22. On his wedding night, Cesare allegedly took a laxative rather than an aphrodisiac by accident
The bride promised by the King of France was Charlotte of Albret (1480-1514), the King of Navarre’s French sister. The wedding was glorious as fitting such an alliance, but things otherwise didn’t get off to a good start. Court gossips reported that on their wedding night, Cesare asked an apothecary for an aphrodisiac to consummate his marriage. Somehow or other, Cesare was given a powerful laxative, and ânever ceased going to the privy the whole night’. This was a sign of things to come, for the couple only managed to produce one daughter, Louise Borgia.
21. Cesare used his position as Head of the Papal army to conquer lands for himself
Cesare was a far better soldier than Cardinal. Two months after his wedding, he helped the French defeat the Sforza family of Milan. King Louis gave him command of a battalion of French troops, and Cesare rode north to conquer lands for himself. Alexander and Cesare claimed that this was to reassert Papal authority, but both knew this was really a campaign for Borgia gain. Cesare was desperate to become a prince of independent means before Alexander’s death. Aut Caesar, aut nihil (âeither Caesar or nothing’) was his motto. Many cities fell to Cesare between 1499 and 1502.
20. Cesare contracted syphilis at the age of 22, and had to wear a mask later in life to hide his disfigurement
One of Cesare’s final acts as Cardinal was crowning the King of Naples. According to Machiavelli, after carrying out his duty the 22-year-old Cesare hired a prostitute. Shining a lamp on the woman after having sex, the horrified Cesare discovered she was a grotesque, toothless crone. He instantly vomited on his lover, but she left him with more than just nausea. The prostitute gave Cesare syphilis, a horrible STD that rots the flesh and causes hideous disfigurement. Cesare was never cured, and in later life wore a mask in public to hide his mutilated face.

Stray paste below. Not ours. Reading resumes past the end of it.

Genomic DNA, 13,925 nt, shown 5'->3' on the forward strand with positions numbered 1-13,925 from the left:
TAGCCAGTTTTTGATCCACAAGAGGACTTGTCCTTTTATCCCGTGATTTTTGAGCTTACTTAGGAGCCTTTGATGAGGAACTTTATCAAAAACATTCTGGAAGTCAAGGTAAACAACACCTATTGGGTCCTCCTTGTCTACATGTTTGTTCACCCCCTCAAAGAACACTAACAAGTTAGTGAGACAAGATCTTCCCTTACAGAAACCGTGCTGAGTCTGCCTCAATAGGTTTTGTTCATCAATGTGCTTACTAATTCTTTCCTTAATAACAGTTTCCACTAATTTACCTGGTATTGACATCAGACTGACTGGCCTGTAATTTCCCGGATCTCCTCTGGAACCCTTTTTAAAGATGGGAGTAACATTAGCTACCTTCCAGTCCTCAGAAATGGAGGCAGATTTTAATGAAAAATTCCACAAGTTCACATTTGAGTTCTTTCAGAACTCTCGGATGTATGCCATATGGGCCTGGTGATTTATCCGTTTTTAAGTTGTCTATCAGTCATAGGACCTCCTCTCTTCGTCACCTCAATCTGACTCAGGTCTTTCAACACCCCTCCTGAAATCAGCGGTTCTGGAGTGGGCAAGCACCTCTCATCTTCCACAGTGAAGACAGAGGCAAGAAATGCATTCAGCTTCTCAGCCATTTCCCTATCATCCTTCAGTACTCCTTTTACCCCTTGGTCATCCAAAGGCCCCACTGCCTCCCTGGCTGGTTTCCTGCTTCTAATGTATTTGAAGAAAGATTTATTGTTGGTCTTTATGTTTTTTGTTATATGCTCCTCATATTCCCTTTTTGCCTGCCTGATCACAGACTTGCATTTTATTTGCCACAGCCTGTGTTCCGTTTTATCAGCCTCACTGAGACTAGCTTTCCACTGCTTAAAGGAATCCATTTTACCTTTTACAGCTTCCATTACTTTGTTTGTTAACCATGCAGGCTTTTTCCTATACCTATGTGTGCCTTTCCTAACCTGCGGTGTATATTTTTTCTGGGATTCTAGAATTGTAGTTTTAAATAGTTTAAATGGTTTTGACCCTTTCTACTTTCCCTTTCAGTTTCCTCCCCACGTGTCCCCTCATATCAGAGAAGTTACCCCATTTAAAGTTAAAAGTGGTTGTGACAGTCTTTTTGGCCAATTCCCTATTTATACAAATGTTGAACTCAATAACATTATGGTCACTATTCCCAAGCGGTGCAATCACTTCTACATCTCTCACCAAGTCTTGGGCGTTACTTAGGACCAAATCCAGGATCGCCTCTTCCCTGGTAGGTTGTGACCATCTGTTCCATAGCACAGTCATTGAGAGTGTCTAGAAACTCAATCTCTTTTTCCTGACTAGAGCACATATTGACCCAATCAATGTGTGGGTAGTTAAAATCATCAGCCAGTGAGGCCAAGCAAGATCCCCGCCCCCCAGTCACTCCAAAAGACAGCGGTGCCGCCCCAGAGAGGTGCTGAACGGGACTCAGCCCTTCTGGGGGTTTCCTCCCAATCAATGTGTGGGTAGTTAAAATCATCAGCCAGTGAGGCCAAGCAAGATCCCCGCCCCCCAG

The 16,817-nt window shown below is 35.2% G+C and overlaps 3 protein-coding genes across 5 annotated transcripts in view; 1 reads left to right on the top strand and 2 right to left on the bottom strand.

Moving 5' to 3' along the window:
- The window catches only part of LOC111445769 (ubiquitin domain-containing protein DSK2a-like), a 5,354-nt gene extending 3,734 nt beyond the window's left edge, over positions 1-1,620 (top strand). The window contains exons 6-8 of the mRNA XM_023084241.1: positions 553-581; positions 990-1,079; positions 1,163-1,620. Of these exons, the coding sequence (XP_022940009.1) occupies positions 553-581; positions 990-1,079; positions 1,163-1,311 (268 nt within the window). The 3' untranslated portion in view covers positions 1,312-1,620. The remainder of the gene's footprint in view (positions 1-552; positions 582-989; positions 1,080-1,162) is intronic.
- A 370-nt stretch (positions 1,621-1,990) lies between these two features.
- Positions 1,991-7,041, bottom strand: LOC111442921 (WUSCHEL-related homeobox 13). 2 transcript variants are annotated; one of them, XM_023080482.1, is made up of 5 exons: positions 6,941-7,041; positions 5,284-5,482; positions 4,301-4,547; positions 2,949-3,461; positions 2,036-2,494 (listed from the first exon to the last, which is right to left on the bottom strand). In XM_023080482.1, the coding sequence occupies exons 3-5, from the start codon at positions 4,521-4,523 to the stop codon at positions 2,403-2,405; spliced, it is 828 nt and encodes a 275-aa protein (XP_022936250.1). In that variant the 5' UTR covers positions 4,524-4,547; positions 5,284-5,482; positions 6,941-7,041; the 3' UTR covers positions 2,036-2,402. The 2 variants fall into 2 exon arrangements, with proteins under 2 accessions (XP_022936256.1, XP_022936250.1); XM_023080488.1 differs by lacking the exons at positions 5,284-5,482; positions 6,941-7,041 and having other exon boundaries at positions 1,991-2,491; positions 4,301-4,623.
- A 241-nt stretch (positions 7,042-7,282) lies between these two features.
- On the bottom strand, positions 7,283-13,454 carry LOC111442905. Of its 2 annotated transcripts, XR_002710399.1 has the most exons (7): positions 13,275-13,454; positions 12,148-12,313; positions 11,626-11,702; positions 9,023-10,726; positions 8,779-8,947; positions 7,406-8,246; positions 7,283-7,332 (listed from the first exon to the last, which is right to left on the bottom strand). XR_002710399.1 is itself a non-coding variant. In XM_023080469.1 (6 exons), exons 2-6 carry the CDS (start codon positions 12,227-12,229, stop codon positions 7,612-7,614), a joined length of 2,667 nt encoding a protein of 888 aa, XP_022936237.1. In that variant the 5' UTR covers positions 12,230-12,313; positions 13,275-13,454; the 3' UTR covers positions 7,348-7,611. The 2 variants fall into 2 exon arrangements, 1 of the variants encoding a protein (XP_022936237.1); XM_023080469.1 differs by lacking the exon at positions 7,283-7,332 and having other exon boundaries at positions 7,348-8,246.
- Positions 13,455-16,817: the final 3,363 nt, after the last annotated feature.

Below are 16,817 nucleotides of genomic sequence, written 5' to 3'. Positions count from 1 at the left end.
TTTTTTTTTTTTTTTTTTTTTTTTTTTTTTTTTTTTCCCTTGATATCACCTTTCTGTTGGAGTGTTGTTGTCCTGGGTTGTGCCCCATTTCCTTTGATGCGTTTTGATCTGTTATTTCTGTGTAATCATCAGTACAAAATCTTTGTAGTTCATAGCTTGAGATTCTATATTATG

19. Niccolo Machiavelli’s notorious political tract, The Prince, was based on Cesare’s outrageous life
During his victorious campaign over Senigallia, Cesare met a Florentine ambassador named Niccolo Machiavelli. Machiavelli was so impressed with Cesare’s ruthlessness and political instincts that he wrote a political treatise based on his life. Il Principe (âThe Prince’) instructs the reader to emulate Cesare’s tyrannical use of power and political cunning. Machiavelli taught that Cesare’s opportunism, aggression, and ruthlessness were vital qualities for anyone wishing to become a prince. Machiavelli’s text was crucial in establishing Cesare’s posthumous reputation. The famous term for someone like Cesare may be âMachiavellian’, but âBorgian’ would be far more accurate.
18. Cesare hired Leonardo da Vinci as his military architect and engineer
Cesare’s success in his campaign in northern Italy came from smart delegation as well as his ruthlessness. Helping Louis destroy the Sforza family not only gained Cesare an army but made the great Leonardo da Vinci unemployed. This ultimately proved an unexpected boon for Cesare. Meeting da Vinci in Cesena, Cesare hired da Vinci as his military architect and engineer. During his year working for Cesare, Leonardo built the canal between Cesena and Porto Cesenatico and produced plans of cities to attack. It’s an intriguing thought that Cesare, Leonardo, and Machiavelli were once in the same room together…
17. Cesare died horribly, after losing his temper one too many times